A Healthy Alternative.

We’ve been talking ice cream this week. It has occurred to me that some folks want an ice cream alternative. Something lower fat. Something healthier. Something to feel less guilty about. So, here’s a great recipe that we use around here all summer in some form or other.

See, I’m much more particular about what my son eats than I am about myself—at least lately. I’ve been a slacker on the healthy eating thing. When I’m trying to lose my pregnancy weight, I’ll be whining about how much I need to eat salads. But right now. . .not so much.

Luckily there are recipes out there that can be mi-tee-fine replacements for the hard stuff when I want to give my son something that feels “bad” but is really actually pretty good. . . like this one for smoothie pops. The reasons to make them are many: they’re easy, they’re healthy, you can take them to go and you can make them with pretty much any fruit you like and of course you can feel good about giving them to your kids. I say go forth and create your own! Use whatever fruit you like best or whatever is in season in your area.

Here is one of our favorite combinations:

in our house they are called “poov-in’ pops” because my son used to call a smoothie a poov-in before he really got good at speaking.

3 to 4 ripe bananas
1 1/2 cups yogurt (we use plain, but you can put whatever flavor you want here, vanilla is always a good’n)
1-3 tablespoons sugar (depending on the sweetness of your fruit and yogurt)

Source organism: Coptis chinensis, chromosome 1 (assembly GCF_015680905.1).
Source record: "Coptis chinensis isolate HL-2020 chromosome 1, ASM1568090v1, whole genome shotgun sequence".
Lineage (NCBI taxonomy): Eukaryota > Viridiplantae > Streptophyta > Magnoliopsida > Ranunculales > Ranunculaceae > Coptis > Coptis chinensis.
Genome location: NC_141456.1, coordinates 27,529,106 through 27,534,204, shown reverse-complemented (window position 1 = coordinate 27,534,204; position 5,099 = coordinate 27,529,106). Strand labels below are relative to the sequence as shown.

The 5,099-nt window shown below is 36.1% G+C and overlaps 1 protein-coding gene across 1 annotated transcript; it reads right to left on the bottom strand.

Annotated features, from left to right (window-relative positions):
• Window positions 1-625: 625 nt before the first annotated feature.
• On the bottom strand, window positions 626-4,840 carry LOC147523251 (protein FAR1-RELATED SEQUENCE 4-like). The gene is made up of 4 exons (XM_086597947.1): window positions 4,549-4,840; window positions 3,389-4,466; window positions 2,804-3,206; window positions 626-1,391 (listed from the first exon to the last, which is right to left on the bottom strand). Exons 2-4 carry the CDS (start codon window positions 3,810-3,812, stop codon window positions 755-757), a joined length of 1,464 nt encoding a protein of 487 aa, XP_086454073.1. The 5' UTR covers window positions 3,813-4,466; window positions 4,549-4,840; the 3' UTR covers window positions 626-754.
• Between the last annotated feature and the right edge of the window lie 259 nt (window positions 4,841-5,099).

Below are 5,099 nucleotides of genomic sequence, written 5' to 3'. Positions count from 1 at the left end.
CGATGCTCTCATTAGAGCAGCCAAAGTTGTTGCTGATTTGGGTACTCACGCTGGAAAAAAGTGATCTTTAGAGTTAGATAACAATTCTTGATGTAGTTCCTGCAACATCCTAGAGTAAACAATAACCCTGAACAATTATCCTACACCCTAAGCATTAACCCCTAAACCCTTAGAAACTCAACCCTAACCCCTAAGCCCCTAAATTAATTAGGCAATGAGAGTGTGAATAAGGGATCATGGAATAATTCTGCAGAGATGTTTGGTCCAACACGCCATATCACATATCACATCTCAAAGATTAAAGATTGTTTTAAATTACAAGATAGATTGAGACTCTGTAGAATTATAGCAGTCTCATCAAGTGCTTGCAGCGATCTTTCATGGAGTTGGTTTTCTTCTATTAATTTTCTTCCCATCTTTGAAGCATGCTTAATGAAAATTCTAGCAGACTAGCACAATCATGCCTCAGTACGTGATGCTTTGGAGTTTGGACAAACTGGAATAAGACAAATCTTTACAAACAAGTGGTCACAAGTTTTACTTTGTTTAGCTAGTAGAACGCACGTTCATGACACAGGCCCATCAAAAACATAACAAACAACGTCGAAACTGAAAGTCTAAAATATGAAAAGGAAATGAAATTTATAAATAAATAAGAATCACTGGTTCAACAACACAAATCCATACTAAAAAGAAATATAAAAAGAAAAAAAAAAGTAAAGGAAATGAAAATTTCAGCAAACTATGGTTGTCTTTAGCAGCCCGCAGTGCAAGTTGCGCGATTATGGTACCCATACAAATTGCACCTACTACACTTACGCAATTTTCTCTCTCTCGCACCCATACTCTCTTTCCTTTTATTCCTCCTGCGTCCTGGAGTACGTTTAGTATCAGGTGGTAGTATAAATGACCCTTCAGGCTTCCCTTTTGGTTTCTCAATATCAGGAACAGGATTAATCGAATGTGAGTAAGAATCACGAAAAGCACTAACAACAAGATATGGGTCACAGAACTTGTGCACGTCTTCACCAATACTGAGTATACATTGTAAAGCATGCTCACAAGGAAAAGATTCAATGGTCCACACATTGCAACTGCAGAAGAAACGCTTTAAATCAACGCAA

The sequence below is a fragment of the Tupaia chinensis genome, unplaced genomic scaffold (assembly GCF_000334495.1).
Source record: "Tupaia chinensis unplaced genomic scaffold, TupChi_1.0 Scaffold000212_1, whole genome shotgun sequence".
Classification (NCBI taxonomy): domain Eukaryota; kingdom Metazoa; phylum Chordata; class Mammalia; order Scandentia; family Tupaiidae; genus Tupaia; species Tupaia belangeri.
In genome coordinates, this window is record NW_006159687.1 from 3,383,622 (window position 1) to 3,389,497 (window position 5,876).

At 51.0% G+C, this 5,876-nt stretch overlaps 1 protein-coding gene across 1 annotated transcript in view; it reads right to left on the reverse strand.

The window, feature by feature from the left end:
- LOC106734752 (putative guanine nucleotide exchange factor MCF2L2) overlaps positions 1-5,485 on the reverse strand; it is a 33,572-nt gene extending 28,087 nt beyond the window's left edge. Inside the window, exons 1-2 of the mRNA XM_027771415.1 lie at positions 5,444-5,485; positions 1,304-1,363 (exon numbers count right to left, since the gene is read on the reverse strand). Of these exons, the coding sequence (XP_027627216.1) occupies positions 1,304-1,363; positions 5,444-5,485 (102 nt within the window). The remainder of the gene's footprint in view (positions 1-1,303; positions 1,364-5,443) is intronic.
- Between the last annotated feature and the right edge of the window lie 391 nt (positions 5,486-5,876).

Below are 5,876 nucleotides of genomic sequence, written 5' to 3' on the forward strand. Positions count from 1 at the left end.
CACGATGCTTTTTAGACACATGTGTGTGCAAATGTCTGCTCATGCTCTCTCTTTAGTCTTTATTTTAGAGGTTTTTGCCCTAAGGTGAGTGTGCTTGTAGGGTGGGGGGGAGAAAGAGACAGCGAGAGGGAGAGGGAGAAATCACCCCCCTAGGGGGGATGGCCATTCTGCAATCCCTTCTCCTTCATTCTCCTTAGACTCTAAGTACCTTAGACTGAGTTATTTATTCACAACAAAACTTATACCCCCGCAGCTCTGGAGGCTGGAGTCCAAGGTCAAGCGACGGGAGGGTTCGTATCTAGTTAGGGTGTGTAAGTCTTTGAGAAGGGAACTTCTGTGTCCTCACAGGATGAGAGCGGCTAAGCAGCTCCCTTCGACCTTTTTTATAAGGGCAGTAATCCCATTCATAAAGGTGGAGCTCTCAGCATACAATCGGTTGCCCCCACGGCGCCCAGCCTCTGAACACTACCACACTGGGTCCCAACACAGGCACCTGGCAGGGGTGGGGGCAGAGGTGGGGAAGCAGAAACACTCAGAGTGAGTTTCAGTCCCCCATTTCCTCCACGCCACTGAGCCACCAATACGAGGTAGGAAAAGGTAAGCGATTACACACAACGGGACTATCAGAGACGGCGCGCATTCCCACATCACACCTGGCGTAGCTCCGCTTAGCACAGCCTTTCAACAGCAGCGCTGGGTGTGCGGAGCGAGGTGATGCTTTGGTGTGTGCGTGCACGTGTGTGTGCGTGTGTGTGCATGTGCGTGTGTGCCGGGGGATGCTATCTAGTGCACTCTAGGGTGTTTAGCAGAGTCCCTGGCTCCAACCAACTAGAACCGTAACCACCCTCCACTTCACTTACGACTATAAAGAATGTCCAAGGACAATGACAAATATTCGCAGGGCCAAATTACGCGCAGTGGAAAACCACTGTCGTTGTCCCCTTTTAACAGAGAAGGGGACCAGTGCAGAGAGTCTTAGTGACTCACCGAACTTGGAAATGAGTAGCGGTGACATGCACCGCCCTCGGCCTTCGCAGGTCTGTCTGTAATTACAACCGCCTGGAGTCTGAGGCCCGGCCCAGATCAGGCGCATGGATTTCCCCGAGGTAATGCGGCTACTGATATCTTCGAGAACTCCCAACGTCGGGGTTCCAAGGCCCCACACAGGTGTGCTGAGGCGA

2 tbs. fresh lemon juice
1 cup fresh strawberries, hulled & sliced

1. In the bowl of a food processor, puree bananas until smooth. Add yogurt, sugar, and lemon juice; pulse to combine.

2. Add strawberries to processor, and pulse until just combined. Insert popsicle sticks. Pop them in the freezer for about 8 hours or overnight.

This should make about 10 popsicles. And if you have trouble unmolding them, just run them under warm water for a few seconds.
Two little tidbits to share on the popsicle topic. The first is, visit popsicle.com and play one of the games there. It’s just a bit of silly fun, but, sometimes that’s totally called for. My favorite is “Don’t Drop the Pops!” This one is particularly hilarious because your (you play “man of popsicle”—whatever the bleep that means) nemesis is a dust bunny. Yes, a DUST BUNNY! Why? How? I have no clue. And that’s part of the charm.

Another bit of fun (though not in the same kind of way) is the information to be found at answers.com on the history of the popsicle. Fascinating. Here’s an excerpt:

“The discovery of the frozen pop is attributed to an 11-year-old boy. In 1905, Frank Epperson mixed powdered soda pop and water but forgot about his preparation and left it outside on the porch of his home in Oakland, California. The concoction froze overnight, and the stick he had used to stir the powder in the water stuck in the frozen liquid. Frank pulled out the whole frozen mass and found that he had invented a new treat. He named it the “Epperson icicle.” The following summer, he made his frozen treats in his family’s icebox and sold them around his neighborhood under the shortened name of “Epsicle.” Frank again rechristened his discovery the “popsicle” to show that they were made from soda pop. The selling price for the original Epsicles was five cents a piece. Epperson patented his treat in 1924 when he was 30 years old as the Popsicle.”